What the hell happened to the last month? Actually, I know exactly what happened: finals. Lots and lots of finals to grade. And portfolios and projects and essays to read. And students dropping by my office to talk about their summer plans* or ask advice on applying for jobs. It all unfolded at a pace similar to the week before an election: dizzying, thrilling and, in hindsight, rather blurry.
It’s over now, and I’m looking ahead to a summer of consulting, freelancing and — here’s the tricky one — wrapping my head around what it means to be a writer in a beautiful, fascinating and overwhelming digital world.
The consulting is already underway. I’m spending a few days each week in the newsroom at the Concord Monitor, the newspaper where I worked as a reporter and, later, web editor for many years. The paper’s staff is young and talented, and it’s my job to help them build stories with all the digital tools at their disposal. (I suppose it’s a little like a professional version of last year’s Summer Tech Camp.)
I have some stories in the works for NetNewsCheck, and I’m hoping to finally start a reporting project that’s been on my list for years. (Details to come.)
As for modern writing, I’m heading to a workshop in a couple of weeks that explores the intersection of writing and yoga. I’m not sure what to expect, but I hope to understand why I seem to struggle more now than ever before to put a few decent sentences on a page.
I’ll be blogging about it all, so please stay tuned.
*Speaking of summer plans, be sure to follow my colleague Tom Haines as he embarks on the first leg of a journey through what he calls “landscapes of fuel in America.” He launched his blog last week, and it’s already a great read.
As for the suggestion to post job ads and call “bullshit” on editors who say they can’t find diverse and qualified hires, check out this piece about the pipeline un-problem and yesterday’s post about recruiting practices.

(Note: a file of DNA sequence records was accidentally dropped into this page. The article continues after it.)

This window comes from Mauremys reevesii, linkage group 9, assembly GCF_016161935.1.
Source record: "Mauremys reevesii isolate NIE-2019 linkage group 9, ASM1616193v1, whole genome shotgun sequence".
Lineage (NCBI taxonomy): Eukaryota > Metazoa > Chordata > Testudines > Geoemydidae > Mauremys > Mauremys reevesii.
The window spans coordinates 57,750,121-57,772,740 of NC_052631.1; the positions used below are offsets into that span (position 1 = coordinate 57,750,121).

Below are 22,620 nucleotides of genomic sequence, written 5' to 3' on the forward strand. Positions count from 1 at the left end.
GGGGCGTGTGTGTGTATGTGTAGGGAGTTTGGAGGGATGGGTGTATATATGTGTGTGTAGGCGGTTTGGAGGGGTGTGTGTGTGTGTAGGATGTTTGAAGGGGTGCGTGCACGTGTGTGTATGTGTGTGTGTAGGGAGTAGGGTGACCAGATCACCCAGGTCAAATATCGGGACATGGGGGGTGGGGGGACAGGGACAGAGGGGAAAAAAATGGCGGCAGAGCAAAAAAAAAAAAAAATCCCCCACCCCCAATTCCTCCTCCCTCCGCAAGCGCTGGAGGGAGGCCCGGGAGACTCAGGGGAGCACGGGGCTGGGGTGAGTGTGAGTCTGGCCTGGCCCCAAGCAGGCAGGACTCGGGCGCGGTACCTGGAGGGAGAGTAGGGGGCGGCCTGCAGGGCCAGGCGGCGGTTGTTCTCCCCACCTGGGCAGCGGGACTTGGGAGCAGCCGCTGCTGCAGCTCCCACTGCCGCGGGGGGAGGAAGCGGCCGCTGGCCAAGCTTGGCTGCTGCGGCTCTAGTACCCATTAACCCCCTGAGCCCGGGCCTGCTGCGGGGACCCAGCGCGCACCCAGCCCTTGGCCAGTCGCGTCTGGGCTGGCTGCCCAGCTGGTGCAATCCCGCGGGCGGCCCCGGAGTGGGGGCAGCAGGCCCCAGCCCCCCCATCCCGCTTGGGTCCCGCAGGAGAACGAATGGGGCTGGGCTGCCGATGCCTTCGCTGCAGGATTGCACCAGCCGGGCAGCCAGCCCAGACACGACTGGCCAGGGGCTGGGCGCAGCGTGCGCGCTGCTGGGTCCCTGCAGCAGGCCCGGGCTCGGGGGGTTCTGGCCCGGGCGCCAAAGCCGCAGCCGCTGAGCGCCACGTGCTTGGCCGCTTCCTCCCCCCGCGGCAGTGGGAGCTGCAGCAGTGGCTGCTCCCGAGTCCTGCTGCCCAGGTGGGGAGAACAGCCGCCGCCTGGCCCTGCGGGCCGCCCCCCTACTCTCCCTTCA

I seldom write about my yoga practice because, on most days, it defies words. But many of the concepts we discuss at the studio percolate into other aspects of my life. One of those notions — what Zen Buddhists call “the beginner’s mind” — has seemed especially relevant as I’ve navigated my new job teaching journalism at UNH.
The beginner’s mind calls for abandoning preconceptions and staying open to new possibilities, no matter your level of experience. For me, this means remaining always a student, both of writing and of the many platforms on which stories will live in the years to come. Many of my students adore Tumblr, something I’d decided I was too busy to use. That changed last month when, at their urging, I launched a Tumblr of my own. It’s called 1,000 words, and it’s a venue to publish some of my photography.
About a year ago, I started taking pictures with intention. At first, I used my iPhone. Later, I bought a Nikon D5100 and began learning about aperture and shutter speed and focus. Thousands of pictures later, I still have no idea what I’m doing — but I’ve decided that probably makes me a more compassionate teacher. I’m no expert, just one beginner in a classroom full of beginners, all looking for great stories to tell.